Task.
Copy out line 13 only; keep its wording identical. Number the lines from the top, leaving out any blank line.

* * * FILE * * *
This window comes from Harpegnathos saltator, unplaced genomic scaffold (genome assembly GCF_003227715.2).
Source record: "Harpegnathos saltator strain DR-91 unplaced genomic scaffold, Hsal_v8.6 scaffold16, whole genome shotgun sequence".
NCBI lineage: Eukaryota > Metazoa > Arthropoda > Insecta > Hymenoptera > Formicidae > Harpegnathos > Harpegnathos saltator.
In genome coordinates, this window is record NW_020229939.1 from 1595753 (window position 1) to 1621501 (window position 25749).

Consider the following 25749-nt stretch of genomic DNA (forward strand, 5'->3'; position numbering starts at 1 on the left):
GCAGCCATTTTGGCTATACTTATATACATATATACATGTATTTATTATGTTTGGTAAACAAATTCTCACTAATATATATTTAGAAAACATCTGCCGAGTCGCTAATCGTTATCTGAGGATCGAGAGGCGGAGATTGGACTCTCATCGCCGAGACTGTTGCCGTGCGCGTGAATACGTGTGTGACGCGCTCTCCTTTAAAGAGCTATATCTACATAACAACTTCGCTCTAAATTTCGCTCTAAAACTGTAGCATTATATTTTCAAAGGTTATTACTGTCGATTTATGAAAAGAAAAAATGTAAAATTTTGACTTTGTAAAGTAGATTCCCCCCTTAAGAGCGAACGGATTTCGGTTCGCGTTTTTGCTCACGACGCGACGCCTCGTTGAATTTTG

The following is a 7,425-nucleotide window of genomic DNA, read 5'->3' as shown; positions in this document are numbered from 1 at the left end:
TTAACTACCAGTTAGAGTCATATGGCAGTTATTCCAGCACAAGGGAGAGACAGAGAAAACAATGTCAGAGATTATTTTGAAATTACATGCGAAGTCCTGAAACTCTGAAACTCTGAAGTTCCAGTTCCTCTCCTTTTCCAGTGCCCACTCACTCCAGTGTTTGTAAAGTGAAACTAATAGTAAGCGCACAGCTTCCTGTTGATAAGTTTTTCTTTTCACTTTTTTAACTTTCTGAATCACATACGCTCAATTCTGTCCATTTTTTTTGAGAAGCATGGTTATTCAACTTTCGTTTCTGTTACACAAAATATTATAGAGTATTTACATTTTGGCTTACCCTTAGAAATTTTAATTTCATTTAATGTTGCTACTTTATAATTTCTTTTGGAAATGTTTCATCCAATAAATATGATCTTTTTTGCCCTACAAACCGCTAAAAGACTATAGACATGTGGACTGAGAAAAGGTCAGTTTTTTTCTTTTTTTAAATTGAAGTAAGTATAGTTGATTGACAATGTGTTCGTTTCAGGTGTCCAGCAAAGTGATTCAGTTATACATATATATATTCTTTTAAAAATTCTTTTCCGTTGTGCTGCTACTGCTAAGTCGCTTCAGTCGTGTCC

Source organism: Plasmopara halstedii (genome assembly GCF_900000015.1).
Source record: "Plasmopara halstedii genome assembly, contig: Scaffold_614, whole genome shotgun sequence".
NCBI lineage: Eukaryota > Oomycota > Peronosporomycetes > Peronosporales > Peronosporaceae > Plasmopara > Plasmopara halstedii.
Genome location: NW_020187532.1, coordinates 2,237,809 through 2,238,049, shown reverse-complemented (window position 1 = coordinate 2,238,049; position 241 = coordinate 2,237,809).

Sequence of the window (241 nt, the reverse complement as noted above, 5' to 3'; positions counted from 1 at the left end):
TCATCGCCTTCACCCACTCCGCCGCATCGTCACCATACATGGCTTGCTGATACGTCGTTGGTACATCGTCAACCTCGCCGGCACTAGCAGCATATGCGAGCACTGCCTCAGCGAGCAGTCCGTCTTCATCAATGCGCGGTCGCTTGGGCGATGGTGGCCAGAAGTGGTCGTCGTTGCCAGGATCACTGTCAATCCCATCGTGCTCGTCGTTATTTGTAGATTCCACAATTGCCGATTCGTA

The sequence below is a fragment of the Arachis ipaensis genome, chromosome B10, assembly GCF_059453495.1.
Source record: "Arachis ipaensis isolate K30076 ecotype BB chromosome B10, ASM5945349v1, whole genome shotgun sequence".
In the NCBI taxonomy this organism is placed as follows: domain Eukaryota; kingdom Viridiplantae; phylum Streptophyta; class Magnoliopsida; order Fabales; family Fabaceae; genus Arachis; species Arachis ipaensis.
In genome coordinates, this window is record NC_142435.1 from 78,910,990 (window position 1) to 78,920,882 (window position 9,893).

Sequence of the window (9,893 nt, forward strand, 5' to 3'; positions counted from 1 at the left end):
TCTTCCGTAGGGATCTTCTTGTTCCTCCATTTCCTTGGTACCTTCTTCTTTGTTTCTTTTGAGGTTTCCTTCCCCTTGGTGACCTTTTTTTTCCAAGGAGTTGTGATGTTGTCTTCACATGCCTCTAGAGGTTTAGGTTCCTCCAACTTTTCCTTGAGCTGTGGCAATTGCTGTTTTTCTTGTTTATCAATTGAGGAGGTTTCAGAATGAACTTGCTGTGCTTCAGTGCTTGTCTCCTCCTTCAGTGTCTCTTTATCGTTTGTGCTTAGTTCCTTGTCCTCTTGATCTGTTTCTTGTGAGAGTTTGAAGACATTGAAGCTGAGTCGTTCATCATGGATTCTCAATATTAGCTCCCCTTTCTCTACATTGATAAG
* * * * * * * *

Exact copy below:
Sequence of the window (241 nt, the reverse complement as noted above, 5' to 3'; positions counted from 1 at the left end):